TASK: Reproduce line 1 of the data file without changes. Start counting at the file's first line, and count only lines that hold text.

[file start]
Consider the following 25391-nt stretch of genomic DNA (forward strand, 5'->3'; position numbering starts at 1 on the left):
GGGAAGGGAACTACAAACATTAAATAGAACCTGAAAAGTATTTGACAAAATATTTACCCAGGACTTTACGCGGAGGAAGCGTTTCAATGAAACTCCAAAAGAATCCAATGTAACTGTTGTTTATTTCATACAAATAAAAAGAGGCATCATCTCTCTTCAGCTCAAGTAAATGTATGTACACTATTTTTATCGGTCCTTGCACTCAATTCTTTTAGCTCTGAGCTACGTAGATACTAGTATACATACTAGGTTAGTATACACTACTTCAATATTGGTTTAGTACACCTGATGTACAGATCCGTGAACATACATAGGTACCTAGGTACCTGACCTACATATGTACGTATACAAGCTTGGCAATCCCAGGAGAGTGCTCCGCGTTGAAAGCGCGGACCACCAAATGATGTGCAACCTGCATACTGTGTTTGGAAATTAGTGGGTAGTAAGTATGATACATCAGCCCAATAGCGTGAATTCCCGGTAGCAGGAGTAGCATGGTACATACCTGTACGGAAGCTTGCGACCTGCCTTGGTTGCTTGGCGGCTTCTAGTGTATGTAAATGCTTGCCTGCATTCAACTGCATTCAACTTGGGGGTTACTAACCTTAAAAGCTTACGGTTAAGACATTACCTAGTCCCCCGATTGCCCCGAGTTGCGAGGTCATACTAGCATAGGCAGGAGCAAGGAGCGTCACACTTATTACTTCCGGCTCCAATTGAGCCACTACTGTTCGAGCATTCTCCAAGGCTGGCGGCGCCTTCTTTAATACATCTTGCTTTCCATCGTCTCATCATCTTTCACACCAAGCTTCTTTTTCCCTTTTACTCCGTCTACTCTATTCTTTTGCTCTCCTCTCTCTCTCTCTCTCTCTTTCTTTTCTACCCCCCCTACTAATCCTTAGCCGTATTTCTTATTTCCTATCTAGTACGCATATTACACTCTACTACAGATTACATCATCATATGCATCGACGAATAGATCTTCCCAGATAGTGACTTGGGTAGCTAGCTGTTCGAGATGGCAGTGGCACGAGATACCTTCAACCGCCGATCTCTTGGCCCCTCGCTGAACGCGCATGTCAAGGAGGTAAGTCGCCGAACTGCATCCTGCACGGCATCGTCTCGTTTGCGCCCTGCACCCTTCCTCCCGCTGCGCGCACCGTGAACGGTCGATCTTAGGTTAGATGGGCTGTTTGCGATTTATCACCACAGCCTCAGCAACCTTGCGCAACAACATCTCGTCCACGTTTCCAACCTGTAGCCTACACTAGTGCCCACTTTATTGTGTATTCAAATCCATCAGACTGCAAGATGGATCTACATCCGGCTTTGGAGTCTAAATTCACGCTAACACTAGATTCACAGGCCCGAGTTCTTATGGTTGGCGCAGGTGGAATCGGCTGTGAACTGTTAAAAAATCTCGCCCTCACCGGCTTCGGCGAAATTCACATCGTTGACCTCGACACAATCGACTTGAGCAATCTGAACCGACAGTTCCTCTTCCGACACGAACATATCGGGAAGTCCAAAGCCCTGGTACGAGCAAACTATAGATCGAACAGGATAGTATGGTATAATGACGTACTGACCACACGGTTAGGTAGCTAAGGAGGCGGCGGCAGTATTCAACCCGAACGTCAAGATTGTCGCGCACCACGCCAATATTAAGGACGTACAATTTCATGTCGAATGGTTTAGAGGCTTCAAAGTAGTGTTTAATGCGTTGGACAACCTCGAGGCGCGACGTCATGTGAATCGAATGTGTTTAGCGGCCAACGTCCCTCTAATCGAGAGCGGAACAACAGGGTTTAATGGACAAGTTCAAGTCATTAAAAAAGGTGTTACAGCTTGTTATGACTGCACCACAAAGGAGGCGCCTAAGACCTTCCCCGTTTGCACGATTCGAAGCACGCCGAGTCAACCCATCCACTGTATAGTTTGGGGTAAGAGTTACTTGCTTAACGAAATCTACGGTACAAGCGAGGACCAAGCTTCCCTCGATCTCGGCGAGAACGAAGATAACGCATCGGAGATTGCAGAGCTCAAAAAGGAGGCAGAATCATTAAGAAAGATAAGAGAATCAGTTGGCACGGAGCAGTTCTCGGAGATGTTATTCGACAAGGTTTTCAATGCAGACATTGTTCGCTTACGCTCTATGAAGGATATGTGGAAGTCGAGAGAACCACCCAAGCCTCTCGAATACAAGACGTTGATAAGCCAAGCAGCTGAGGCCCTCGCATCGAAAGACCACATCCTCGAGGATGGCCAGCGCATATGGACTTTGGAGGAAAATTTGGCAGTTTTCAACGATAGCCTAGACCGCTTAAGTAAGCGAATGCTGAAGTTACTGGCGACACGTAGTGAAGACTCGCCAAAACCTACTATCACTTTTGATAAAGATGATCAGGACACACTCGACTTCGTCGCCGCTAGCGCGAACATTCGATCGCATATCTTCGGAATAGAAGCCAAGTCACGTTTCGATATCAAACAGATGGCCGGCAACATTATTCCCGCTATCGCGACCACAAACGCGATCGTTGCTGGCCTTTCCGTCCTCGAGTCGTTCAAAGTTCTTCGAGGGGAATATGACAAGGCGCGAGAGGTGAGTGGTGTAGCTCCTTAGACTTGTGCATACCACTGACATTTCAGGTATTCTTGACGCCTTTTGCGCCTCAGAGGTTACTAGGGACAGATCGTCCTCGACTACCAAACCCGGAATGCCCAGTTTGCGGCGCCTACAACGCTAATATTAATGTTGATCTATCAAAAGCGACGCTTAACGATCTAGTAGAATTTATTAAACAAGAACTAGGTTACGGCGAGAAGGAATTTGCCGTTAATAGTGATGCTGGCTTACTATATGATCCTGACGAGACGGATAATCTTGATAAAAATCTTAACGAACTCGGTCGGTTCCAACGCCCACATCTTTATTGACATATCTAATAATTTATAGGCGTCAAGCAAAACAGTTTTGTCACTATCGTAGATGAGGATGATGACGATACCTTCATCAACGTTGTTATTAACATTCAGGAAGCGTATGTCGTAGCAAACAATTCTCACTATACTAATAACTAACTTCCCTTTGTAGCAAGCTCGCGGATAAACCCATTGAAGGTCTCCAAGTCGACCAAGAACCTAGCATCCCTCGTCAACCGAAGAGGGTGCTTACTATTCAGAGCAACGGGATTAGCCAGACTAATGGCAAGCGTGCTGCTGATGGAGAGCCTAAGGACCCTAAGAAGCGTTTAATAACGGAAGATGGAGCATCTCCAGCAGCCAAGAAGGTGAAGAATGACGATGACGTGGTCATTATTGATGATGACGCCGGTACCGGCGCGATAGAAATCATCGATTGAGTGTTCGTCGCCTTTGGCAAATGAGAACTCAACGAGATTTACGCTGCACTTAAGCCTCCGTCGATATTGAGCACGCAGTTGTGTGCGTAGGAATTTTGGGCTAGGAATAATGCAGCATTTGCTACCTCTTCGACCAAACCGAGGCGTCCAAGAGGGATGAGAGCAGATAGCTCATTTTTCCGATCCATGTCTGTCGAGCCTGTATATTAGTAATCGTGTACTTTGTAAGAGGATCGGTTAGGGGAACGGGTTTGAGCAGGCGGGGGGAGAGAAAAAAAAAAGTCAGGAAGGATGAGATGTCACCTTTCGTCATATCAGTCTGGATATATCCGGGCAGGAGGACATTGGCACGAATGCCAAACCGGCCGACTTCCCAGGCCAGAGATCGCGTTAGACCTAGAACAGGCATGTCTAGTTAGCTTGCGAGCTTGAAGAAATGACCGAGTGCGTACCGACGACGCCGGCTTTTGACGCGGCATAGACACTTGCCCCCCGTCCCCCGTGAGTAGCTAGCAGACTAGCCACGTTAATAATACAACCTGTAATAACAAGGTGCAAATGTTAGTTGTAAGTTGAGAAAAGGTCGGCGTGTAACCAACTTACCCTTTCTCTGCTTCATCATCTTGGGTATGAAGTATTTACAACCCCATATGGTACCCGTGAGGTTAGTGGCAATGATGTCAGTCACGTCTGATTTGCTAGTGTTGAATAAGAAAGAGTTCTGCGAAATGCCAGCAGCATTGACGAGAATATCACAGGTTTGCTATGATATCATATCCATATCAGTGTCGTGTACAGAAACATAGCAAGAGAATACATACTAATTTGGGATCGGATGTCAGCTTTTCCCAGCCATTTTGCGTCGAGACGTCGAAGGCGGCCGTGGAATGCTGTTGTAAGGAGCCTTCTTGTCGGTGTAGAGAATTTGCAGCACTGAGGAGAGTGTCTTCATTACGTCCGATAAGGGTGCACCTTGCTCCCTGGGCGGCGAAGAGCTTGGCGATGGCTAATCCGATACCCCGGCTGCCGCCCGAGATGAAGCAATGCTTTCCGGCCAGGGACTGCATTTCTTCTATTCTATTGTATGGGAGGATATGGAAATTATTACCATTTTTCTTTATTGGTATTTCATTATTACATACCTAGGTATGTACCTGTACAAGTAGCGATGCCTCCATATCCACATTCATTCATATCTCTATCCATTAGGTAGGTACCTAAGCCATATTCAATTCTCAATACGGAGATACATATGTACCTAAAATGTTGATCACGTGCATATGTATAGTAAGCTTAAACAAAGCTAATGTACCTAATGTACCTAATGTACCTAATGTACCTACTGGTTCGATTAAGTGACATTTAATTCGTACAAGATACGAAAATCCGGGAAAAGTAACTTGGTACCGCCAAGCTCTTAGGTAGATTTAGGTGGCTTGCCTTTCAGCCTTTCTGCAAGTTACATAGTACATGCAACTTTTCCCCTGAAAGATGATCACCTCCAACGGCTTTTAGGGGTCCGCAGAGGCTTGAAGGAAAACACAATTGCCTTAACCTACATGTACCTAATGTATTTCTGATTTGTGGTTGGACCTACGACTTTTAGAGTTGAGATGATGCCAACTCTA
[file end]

Consider the following 25391-nt stretch of genomic DNA (forward strand, 5'->3'; position numbering starts at 1 on the left):